- News Home
12 December 2013 1:00 pm ,
Vol. 342 ,
The iconic 125-year-old Lick Observatory on Mount Hamilton near San Jose, California, is facing the threat of closure...
Recent results from the Curiosity Mars rover have helped scientists formulate a plan for the next phase of its mission...
A new, remarkably powerful drug that cripples the hepatitis C virus (HCV) came to market last week, but it sells for $...
In pretoothbrush populations, gumlines would often be marred by a thick, visible crust of calcium phosphate, food...
Evolutionary biologists have long studied how the Mexican tetra, a drab fish that lives in rivers and creeks but has...
Victorian astronomers spent countless hours laboriously charting the positions of stars in the sky. Such sky mapping,...
In an ambitious project to study 1000 years of sickness and health, researchers are excavating the graveyard of the now...
Stefan Behnisch has won awards for designing science labs and other buildings that are smart, sustainable, and...
- 12 December 2013 1:00 pm , Vol. 342 , #6164
- About Us
11 December 1997 6:30 pm
Parasites that cause skin rashes in people and infest ducks can commandeer DNA in the brains of snails and order the unwitting mollusks to give up sex. The findings, in the current issue of the Proceedings of the National Academy of Sciences, suggest that some parasites can enhance their ability to survive by hijacking the controls of specific host genes.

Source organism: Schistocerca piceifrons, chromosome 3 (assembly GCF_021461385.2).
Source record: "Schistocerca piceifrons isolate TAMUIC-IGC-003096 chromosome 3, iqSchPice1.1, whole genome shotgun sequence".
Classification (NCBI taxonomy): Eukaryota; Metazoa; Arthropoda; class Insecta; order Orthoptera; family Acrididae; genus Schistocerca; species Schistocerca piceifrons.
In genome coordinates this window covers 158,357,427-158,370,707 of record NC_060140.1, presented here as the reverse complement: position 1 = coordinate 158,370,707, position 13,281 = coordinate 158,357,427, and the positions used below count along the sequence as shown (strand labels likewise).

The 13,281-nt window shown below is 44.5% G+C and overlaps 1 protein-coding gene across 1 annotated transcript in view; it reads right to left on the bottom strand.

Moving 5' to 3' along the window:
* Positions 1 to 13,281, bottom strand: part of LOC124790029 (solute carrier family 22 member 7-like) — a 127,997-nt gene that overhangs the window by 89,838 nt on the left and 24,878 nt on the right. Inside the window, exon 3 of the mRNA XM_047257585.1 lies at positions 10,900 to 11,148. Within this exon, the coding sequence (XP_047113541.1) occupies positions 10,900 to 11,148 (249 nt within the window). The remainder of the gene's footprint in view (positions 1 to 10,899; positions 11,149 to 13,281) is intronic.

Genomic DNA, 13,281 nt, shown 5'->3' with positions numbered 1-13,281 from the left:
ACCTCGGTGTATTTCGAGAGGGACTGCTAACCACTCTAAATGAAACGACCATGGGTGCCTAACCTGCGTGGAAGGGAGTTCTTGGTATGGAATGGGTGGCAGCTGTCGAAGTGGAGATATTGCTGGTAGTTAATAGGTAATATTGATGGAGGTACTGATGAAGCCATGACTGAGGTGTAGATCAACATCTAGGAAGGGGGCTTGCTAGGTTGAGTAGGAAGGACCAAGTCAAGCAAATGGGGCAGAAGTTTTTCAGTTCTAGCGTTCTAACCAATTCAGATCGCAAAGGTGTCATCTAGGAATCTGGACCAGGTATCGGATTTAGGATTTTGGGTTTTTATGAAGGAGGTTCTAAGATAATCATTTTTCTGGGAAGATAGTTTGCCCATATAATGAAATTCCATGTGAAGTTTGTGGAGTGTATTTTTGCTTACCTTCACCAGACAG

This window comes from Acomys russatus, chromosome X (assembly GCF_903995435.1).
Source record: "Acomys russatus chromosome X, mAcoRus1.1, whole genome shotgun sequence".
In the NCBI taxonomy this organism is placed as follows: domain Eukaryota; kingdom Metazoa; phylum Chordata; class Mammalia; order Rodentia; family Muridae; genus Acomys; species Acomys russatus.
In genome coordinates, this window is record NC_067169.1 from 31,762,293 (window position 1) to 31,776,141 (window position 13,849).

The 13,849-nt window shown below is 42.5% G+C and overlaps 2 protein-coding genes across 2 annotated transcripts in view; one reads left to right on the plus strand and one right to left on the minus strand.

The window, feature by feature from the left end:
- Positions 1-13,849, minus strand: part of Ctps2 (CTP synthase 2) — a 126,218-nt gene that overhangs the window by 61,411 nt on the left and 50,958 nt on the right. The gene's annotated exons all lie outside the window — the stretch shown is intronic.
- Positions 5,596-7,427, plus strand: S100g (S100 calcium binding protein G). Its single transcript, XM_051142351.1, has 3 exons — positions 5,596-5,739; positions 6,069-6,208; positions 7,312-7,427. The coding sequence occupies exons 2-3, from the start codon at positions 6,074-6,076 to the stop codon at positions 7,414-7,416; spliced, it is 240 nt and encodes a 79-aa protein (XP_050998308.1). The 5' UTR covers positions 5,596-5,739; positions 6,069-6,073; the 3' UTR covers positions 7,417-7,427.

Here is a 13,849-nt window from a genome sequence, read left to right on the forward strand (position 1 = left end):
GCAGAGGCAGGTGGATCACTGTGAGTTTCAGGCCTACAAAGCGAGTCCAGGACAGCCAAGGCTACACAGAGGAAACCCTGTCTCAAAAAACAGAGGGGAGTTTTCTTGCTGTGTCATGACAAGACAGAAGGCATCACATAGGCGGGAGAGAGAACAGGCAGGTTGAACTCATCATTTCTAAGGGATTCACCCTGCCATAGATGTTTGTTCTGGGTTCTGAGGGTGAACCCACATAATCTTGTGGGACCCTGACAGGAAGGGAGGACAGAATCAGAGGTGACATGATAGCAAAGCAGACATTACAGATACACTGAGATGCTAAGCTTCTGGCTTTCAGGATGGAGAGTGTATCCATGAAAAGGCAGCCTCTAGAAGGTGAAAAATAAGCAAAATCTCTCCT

Wormlike creatures named Trichobilharzia ocellata spend part of their life cycle in the flesh of small freshwater snails (Lymnaea stagnalis). Previous studies had shown that snails with the parasites forgo sex, allowing them to grow more rapidly. At the same time, "within 1 1/2 hours of [the parasite] entering the host, gene expression is significantly and selectively affected," says Marijke de Jong-Brink, a neurobiologist at Vrije University in Amsterdam.
Hoping to link these two observations, Jong-Brink's team exposed snails to a parasite-filled bath. They removed the snails' brains after various durations to measure levels of mRNAs, which translate the DNA blueprint into a template for building proteins. In the parasite-ridden snails, mRNA levels shot up, with some mRNA types exceeding by three times the level of those in healthy snails. The parasite may be releasing a chemical, says Jong-Brink, "that stimulates or inhibits special genes in the host central nervous system, either directly or indirectly." These genes are involved in reproduction and growth regulation.
The finding reinforces the view that "parasites--somewhat like viruses--can force their hosts to act to their benefit," says Viktor Mutt, a medical biochemist at the Karolinska Institute in Stockholm. The findings could have implications for a similar species of parasite that causes schistosomiasis, a debilitating disease that threatens one out of six people in some developing countries.